New Jersey School of Conservation Director William Thomas joined an elite group of scientists and explorers when he received the Lowell Thomas Award from the Explorers Club of New York City last fall.
With this award, Thomas joins the ranks of astronaut Buzz Aldrin, explorer Sir Edmund Hillary and popular astrophysicist Carl Sagan. The award was named for the American writer, traveler and radio broadcaster who brought the world the story of T.E. Lawrence of Lawrence of Arabia fame.
“The Lowell Thomas Award is especially gratifying because the exploits of members of the Explorer’s Club are the stuff of legends,” Thomas says. “After years of working in obscurity, to be mentioned in the same breath as Edmund Hillary or Buzz Aldrin is both humbling and exciting.”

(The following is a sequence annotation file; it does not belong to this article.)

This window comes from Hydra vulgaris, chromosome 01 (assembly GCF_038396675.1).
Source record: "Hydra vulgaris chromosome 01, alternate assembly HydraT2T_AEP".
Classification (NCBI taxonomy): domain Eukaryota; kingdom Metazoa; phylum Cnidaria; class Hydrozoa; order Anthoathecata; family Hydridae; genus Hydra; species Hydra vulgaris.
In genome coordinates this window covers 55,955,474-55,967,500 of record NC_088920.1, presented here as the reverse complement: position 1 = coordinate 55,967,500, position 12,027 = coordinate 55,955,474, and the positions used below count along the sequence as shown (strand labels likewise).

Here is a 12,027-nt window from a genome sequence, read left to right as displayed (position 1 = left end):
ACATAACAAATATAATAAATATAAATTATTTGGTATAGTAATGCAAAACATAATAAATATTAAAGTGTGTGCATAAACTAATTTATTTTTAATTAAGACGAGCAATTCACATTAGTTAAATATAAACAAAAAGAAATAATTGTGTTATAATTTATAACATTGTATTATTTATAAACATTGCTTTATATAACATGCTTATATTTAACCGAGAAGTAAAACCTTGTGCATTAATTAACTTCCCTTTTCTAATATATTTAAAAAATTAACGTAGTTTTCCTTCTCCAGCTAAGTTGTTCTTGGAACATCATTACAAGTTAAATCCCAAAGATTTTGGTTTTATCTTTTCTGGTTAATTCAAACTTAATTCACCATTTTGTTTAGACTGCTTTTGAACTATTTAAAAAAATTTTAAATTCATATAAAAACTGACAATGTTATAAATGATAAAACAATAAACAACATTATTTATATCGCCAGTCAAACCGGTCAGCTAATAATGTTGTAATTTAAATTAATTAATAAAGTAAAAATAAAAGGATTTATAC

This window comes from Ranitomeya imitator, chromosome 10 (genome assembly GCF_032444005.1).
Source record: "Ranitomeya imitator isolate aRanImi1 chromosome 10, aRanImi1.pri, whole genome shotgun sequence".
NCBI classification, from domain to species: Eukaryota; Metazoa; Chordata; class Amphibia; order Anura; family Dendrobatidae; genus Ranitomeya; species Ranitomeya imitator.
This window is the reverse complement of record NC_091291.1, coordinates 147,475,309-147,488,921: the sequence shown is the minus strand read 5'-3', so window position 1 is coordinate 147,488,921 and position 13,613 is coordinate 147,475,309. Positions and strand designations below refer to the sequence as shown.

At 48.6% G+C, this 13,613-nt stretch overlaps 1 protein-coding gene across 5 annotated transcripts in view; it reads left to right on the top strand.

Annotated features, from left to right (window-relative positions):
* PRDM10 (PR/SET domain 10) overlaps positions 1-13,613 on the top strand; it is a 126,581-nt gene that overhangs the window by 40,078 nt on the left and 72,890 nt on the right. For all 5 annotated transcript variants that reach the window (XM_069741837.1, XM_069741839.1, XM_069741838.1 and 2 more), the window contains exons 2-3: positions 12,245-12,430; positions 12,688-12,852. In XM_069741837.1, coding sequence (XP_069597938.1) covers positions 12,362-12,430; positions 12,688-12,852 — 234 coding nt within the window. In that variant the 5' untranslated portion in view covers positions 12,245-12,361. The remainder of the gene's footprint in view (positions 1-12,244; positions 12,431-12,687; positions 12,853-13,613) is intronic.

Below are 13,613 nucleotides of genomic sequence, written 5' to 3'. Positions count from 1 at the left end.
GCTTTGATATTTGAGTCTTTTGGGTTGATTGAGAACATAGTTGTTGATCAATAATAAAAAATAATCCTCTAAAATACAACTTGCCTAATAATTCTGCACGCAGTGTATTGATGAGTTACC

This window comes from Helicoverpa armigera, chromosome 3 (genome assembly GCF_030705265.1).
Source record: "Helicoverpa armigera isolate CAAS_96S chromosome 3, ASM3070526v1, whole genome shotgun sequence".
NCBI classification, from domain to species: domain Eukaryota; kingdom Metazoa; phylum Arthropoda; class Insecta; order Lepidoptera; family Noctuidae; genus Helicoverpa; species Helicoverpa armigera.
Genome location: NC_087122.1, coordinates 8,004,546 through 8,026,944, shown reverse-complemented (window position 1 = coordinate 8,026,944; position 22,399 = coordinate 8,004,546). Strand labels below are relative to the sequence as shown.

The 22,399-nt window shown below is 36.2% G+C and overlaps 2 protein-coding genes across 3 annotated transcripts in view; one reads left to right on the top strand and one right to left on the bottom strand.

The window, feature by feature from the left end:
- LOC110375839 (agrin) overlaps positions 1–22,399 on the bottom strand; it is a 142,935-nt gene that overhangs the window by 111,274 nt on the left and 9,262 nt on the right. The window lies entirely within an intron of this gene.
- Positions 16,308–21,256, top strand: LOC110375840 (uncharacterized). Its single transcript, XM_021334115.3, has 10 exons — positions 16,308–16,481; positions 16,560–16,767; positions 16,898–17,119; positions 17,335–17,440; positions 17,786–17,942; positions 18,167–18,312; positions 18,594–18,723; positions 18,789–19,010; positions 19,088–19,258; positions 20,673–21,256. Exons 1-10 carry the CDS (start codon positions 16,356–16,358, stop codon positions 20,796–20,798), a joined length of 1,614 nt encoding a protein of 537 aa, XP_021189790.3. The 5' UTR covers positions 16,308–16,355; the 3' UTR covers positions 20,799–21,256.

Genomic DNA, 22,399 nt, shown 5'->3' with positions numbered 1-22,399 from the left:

The 2012 Lowell Thomas Awards specifically celebrated explorers who “exhibited an extraordinary capacity to transcend traditional comfort zones to undertake expeditions that benefit us all.”
Thomas’ honor came after 25 years of working with the Hewa people, an isolated population of 2,000 in a largely unexplored region of Papua New Guinea, where he is helping them preserve their knowledge of the land while combining it with western science to preserve the region and its environment.
“A Lowell Thomas Award means that a jury of the world’s finest explorers has voted me to their all-star team,” Thomas says. “Hopefully my life and work will serve as testament that I am worthy of such an honor.”